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Join host Paul Shapiro as he talks with some of the leading start-up entrepreneurs and titans of industry alike using their businesses to help solve the world’s most pressing problems.

Jun 15, 2023

If you listen to this show, you probably already think that we need to slash human emissions to prevent catastrophic climate change. In many ways, our species has been engaged in a massive, uncontrolled geoengineering project that’s heating up the planet to the point where wildlife extinction, massive floods and fires, and other tragedies are now simply routine.

So far, humanity’s geoengineering has largely been limited to heating the earth up. But what about purposeful geoengineering to actually cool the planet down? In other words, while we’re waiting to get our act together on emissions, why not reflect some of the sunshine beaming onto our pale blue dot back into space, so we can shade ourselves and keep cooler in the meantime?

The idea’s been discussed in sci-fi literature for decades, and is even being researched by the federal government right now. (See here, here, and here, for example.) But one serial entrepreneur decided to take the earth’s climate into his own hands and start his own geoengineering company, Make Sunsets.

The idea is simple: When volcanoes erupt, they spew sulfur dioxide into the stratosphere, reflecting a small amount of sunlight back into space, thereby tangibly cooling the planet temporarily. So, figured Make Sunsets CEO Luke Iseman, why not just put the sulfur dioxide in the stratosphere himself?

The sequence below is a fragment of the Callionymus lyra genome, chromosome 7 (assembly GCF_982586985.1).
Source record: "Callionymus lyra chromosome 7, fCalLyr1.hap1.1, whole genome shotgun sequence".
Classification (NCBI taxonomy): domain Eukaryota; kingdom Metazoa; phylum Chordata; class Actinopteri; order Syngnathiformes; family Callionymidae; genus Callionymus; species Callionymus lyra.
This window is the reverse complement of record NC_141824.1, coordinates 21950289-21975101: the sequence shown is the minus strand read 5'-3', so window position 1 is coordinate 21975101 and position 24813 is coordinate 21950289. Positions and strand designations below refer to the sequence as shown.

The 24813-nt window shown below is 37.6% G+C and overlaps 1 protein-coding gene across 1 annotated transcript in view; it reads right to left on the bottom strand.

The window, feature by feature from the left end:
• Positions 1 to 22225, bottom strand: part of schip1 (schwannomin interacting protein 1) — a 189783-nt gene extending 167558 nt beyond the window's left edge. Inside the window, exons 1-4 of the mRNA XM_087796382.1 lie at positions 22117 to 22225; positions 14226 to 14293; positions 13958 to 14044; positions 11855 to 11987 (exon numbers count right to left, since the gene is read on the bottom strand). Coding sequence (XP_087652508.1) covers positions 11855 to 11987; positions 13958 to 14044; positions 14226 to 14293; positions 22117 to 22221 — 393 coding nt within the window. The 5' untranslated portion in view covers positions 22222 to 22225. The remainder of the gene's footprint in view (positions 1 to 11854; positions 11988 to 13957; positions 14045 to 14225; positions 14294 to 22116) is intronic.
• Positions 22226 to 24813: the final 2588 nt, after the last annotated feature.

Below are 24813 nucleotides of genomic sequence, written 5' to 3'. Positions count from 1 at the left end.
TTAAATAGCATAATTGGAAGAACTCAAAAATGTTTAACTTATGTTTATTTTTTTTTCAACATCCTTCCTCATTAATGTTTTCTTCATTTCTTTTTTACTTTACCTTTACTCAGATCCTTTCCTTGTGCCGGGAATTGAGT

So Luke bought a balloon on Amazon, filled it with helium to make it rise along with a couple grams of sulfur dioxide as payload, and he let it go. Fast forward a year later, and his launch has been condemned by many around the globe as irresponsibly hubristic, yet also praised by many who see such geoengineering as the best of a list of bad options. If he could do the same thing as the initial launch but orders of magnitude greater, he could meaningfully cool the planet down to prevent some of the worst effects of climate change, at least for a year or two, unless he was continually doing it. 

As Luke says, “Every day that we don’t inject sulfur dioxide into the stratosphere as responsibly as the state of the science will let us and as much as we can economically, species are needlessly going extinct and people are dying.”

So far Make Sunsets is still a tiny startup: two employees with about a million dollars of venture capital raised, though from some of the biggest names in Silicon Valley. They’re already selling cooling credits—think carbon credits, but instead of removing CO2 from the atmosphere they’re just cooling the planet down without actually altering CO2 levels. He’s clear that sulfur dioxide injections into the stratosphere are a means of simply buying ourselves time to get our emissions under control, not a replacement for emissions reduction.

So, see what you think. Is Make Sunsets a planetary savior or an well-intentioned but potentially apocalyptic idea? I really enjoyed talking with Luke and I think you’ll enjoy listening.

Discussed in this episode

More about Luke Iseman

Luke Iseman is cofounder of Make Sunsets, a startup that launches reflective clouds to fight global warming. They have deployed over 3000 ton-years worth of cooling for paying customers, and their mission is to Cool Earth by 1C before 2030. Previously, Luke was founder of several hardware startups and Director of Hardware at Y Combinator.